picked peaches early, washed but still go brown rot?

garedneckJuly 7, 2013

Well, i guess the honeymoon is over as the first several years it was easy to grow all types of fruits without much disease or pest pressure. This year brown rot has gotten into everything despite regular immunox sprays and a few monterey fungus fighter sprays and copper sprays in the winter.

So with one of the peach trees i removed about 30 peaches about 1 week before they would normally tree ripen while they looked good, washed them off, dried them and set them in the house. A few days later they get brown rot starting from the outside of the peach working its way towards the pit before the peach was fully ripe! It only takes 24 hrs to go from good looking peach to totally rotted peach!

What could or should i have done to prevent it?

I know to try to keep orchard clean and neat , regular sprays, etc. Should i just get used to this every so many years when the weather is particularly wet or hot?

Of course i did get a couple peaches this year that were fabulous making it worth the effort!

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Scott F Smith(6B/7A MD)

Skip the Immunox and up the MFF. There is no big reason to spray Immunox on peaches. Sulphur in the spring helps some as well, and a recent thread here pointed to liquid calcium as something else that helps.

Brown rot is a big pain, just when you think you are the Master of Fruit Growing it shows up and crushes that thought.


    Bookmark   July 7, 2013 at 10:37PM
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"Of course i did get a couple peaches this year that were fabulous making it worth the effort!"

Here here! I can't think of a better piece of fruit than a dead ripe peach in the summer. Hopefully someone will chime in with some advice for you. I grow peaches in (fairly) idiot proof California....

    Bookmark   July 7, 2013 at 10:37PM
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alan haigh

Yes, it is interesting how BR just shows up and then it's a new ball game, but a lot of pests are like that. You do this long enough and you know you will never master it and many anecdotal assumptions will fall to the wayside. Once the brown rot gets into the wood it seems like the pressure comes back year after year.

I agree with Scott about the relative uselessness of myclobutanil for stone fruit- Cornell only recommends its use for blossom blight which I've yet to see (probably something to surprise me down the road).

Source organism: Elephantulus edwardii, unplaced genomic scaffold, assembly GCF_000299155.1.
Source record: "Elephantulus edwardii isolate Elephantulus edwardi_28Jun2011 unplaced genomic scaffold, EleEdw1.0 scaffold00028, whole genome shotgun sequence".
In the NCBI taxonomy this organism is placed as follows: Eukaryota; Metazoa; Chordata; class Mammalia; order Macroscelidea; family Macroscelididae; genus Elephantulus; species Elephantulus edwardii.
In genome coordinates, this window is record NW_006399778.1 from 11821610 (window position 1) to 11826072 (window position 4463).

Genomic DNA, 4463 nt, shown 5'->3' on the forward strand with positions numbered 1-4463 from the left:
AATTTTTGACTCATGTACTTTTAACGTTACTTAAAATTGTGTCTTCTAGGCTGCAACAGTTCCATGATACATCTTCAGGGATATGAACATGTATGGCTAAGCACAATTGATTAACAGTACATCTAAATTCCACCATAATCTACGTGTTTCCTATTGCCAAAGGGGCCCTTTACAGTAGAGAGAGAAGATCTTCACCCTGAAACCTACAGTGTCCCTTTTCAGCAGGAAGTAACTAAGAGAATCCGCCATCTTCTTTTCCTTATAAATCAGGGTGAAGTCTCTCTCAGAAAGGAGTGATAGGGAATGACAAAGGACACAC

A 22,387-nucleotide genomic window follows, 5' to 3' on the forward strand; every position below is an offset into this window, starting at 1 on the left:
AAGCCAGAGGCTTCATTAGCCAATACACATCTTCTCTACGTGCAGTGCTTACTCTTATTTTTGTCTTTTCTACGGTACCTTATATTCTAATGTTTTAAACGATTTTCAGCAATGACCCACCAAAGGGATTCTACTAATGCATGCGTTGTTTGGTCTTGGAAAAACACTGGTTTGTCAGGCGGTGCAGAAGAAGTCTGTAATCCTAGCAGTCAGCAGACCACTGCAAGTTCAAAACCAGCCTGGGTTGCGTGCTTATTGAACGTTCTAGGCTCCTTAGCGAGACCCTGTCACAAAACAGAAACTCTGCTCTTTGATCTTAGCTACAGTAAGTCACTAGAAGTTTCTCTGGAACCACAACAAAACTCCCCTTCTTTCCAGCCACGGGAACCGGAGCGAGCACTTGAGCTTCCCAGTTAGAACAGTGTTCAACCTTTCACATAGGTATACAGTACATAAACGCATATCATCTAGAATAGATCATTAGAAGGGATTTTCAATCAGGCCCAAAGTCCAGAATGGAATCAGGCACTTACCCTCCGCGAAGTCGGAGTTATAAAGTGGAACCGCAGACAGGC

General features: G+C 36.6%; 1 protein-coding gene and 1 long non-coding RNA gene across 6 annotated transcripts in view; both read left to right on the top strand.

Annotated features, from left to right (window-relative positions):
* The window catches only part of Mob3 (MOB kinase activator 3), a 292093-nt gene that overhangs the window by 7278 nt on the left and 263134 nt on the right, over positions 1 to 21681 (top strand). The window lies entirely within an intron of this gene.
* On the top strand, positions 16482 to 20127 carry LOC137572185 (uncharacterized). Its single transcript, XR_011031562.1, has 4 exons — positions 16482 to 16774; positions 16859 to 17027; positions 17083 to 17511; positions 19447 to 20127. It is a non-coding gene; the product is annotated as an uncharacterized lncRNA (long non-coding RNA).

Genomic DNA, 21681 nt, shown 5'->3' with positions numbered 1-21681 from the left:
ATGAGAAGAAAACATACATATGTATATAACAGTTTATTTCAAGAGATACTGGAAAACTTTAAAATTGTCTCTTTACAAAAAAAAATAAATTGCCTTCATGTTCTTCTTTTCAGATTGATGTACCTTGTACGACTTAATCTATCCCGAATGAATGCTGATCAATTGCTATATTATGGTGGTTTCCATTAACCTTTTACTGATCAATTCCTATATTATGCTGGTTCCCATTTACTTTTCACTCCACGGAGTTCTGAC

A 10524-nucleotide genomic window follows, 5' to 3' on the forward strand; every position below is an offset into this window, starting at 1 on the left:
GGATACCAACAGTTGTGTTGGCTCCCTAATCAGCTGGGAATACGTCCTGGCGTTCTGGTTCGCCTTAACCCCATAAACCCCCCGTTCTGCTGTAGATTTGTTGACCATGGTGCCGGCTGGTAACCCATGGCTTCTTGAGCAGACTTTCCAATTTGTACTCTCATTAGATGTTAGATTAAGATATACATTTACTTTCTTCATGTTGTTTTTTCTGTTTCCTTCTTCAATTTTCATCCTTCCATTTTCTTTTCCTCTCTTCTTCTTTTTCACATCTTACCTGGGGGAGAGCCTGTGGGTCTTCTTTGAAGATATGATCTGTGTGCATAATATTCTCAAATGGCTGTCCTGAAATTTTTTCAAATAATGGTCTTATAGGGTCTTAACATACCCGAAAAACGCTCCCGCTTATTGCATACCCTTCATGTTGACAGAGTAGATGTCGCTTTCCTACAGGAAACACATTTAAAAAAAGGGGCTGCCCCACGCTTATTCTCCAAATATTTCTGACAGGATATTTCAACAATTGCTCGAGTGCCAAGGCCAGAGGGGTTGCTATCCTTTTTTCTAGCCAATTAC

The calcium idea is fascinating, but I'd sure like to see some more research on it before I further complicate my spray schedule. Probably the Monterey Fungus fighter by itself will adequately protect your crop. Be sure to get it down about a month before your peaches begin to ripen. Here, a single spray is sometimes adequate at sites that otherwise lose everything. I base that observation on my use of a similar compound (Indar) that I've been using for quite a few years.

    Bookmark   July 8, 2013 at 5:55AM
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franktank232(z5 WI)


Ask and you will receive:

more research

It looks like 6 sprays is plenty...they recommend calcium chloride, like other articles i've read... stuff isn't easy to track down locally.

    Bookmark   July 8, 2013 at 8:29AM
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If you had placed the peaches in the refrigerator, instead of leaving them out, the ripening process would have stopped and you would have retarded or even stopped the brown rot.
I know I'll get flack for posting this, but it works for me, as long as you eat the peaches soon afterwards.

    Bookmark   July 8, 2013 at 8:46AM
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Scott F Smith(6B/7A MD)

Frank, that article doesn't show a huge reduction but it shows enough for me to want to use it. One thing I found with all my organic brown rot battling is if you hit the disease from different angles you can overall set it back. I have done something similar to the OFM, the combination of mating disruption and a few spinosad sprays has gotten it to manageable levels.

Ray, fridge is always a good idea to slow the rot down if the fruit is ripe enough for what you want to do with it.


    Bookmark   July 8, 2013 at 9:33AM
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My peach trees all had the brown rot this year too! My great peaches were mostly ruined. Will I automatically have the BR next year (over-winter) as well? It is crummy to have nice looking peaches....then you cut them open...

    Bookmark   July 8, 2013 at 10:22AM
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alan haigh

Hmmm, six sprays of calcium for very partial control or one or two sprays Indar which has given me absolute control. I probably won't be giving the calcium thing a spin. I have less reluctance to rely on synthetics than Scott.

Thanks Frank- all the clarification I need.

    Bookmark   July 8, 2013 at 10:43AM
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I will try more MFF on the remaining peach trees and have decided to do another experiment by taking good looking peaches a week before fully tree ripe and doing the final wash/cleaning using a hydrogen peroxide bath to see if i can sterilize the surface! Maybe a few others will get an exterior bath in rum! One way or another we will make this fun!

    Bookmark   July 8, 2013 at 10:37PM
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